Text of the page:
It was kind of by a really bright guy by the name of chris Christopher allen. Uh, and Shannon Apple klein, both, you know, Shannon is a actually an icon in the, in the role playing game space and a historian and critic. Uh, and just the chance to work with those guys was amazing. And we were, we were working in old style discussion forums and, and wikis back at that time, that was around 2000, so that was really probably my Some of my earliest interactions, although, you know, if you twisted my arm, I'm I'm I'm a kid of the 80s, so I I did spend a little time in some AOL chat rooms and things like that back in the day, so I'm really dating myself here. Don't worries at all. But uh yeah, so I so I think like, over over time, I I had that um uh I don't I don't know what you want to call it, a predilection for um working in online spaces um as uh the social media realm emerged with facebook and linkedin and twitter.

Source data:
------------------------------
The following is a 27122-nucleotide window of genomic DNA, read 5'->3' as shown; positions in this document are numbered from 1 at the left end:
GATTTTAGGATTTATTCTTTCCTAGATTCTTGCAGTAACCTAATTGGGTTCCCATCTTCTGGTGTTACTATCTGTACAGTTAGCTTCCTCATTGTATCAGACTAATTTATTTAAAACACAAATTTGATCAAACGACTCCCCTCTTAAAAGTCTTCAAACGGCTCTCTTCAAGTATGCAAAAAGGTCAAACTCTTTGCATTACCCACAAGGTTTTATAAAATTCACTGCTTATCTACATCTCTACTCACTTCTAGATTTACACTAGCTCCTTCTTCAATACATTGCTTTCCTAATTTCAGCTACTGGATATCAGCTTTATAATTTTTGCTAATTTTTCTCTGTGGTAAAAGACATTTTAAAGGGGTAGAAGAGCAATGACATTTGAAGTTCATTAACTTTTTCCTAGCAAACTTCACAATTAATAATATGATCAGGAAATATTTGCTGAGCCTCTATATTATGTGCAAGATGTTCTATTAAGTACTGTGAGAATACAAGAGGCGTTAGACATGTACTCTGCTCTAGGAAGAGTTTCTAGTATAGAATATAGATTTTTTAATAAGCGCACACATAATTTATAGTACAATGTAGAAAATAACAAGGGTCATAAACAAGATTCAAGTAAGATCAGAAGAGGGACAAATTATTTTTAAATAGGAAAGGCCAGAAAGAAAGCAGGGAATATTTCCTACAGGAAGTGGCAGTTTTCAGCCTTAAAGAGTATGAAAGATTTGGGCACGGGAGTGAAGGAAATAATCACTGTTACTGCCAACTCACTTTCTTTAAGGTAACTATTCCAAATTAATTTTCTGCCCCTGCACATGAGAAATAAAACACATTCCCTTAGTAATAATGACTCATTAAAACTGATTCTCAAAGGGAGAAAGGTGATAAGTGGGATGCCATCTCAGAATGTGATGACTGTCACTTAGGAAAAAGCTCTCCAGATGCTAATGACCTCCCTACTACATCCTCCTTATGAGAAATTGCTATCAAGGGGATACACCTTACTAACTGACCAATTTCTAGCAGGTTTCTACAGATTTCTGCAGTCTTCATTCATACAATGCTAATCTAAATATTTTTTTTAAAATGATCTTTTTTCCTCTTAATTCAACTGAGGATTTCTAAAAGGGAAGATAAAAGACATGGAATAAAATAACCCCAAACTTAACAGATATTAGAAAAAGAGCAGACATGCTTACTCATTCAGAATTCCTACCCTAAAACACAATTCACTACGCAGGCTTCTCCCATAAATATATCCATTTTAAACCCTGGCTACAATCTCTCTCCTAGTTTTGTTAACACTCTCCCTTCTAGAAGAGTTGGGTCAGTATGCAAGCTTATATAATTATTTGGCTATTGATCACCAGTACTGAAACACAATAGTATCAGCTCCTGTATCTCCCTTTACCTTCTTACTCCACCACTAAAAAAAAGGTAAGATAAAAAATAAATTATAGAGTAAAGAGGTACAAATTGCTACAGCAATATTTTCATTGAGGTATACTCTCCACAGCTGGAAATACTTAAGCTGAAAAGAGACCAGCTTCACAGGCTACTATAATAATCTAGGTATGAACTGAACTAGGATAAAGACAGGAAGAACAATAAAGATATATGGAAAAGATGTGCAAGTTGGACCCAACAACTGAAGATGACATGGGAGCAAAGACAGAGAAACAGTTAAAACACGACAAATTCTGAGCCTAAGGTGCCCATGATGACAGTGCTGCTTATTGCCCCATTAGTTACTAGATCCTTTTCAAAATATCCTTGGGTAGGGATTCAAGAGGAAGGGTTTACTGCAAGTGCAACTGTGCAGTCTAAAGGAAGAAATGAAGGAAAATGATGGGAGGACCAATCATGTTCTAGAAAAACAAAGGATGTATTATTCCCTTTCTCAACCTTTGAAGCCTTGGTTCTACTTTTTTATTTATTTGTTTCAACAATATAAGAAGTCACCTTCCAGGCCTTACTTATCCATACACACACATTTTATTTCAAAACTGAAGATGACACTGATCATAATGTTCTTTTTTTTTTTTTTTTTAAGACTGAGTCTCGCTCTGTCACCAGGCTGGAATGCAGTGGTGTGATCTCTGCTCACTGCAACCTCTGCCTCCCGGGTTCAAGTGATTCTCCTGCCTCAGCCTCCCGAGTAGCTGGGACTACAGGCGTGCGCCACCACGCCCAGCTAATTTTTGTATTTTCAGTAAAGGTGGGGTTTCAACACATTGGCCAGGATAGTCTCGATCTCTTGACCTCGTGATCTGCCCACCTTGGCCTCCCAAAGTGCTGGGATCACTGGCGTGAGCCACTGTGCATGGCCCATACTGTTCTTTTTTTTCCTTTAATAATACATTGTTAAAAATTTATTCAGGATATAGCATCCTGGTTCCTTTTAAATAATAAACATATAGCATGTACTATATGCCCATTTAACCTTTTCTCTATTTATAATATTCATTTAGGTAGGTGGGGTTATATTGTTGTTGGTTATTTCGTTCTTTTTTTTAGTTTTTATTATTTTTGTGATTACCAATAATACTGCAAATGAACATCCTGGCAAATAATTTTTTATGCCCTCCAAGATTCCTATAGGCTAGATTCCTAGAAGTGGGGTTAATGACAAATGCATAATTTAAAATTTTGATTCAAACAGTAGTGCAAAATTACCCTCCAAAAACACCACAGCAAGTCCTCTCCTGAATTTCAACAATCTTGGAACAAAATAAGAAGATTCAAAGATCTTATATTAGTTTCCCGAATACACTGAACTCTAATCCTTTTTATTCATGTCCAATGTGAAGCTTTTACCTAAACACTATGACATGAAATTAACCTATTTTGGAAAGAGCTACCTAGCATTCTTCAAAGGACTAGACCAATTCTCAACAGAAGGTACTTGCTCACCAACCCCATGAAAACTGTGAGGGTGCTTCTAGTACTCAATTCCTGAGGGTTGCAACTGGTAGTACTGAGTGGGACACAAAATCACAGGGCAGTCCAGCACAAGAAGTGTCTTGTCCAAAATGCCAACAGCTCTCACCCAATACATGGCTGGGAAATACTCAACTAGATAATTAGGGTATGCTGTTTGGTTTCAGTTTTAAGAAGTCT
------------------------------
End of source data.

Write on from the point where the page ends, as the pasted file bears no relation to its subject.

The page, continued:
Um I was there in those early days, I was a proponent of those platforms for business use and uh you know, although my my day job was as a technical recruiter and I did that for many years, um I was using those spaces very early on to connect with people to find commonalities and to match them up with business opportunities, that that made sense for them. So when, when the chance came along to start doing more work in uh in social, in communications and community building, I really jumped at it and uh really in the early part of the 20 tens, that was that was hard turn in my career when I distinctly moved away from the recruiting realm and more into uh social media collaboration and community building and so I've I've never looked back from that, I've had the opportunity to work with some really terrific people in the in the space and uh and and Where we are now in 2021 is really incredible, there's just some so many amazing things that are going on right now trending, wise.